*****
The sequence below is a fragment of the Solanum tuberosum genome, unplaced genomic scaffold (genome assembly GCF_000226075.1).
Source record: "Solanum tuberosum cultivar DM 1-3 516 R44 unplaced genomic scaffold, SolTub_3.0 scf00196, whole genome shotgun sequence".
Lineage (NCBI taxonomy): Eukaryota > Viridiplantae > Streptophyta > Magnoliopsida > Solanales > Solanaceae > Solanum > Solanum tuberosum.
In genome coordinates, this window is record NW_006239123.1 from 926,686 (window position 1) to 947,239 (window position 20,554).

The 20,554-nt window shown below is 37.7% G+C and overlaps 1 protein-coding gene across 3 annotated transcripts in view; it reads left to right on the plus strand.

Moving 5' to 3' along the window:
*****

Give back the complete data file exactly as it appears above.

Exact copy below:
The sequence below is a fragment of the Solanum tuberosum genome, unplaced genomic scaffold (genome assembly GCF_000226075.1).
Source record: "Solanum tuberosum cultivar DM 1-3 516 R44 unplaced genomic scaffold, SolTub_3.0 scf00196, whole genome shotgun sequence".
Lineage (NCBI taxonomy): Eukaryota > Viridiplantae > Streptophyta > Magnoliopsida > Solanales > Solanaceae > Solanum > Solanum tuberosum.
In genome coordinates, this window is record NW_006239123.1 from 926,686 (window position 1) to 947,239 (window position 20,554).

The 20,554-nt window shown below is 37.7% G+C and overlaps 1 protein-coding gene across 3 annotated transcripts in view; it reads left to right on the plus strand.

Moving 5' to 3' along the window: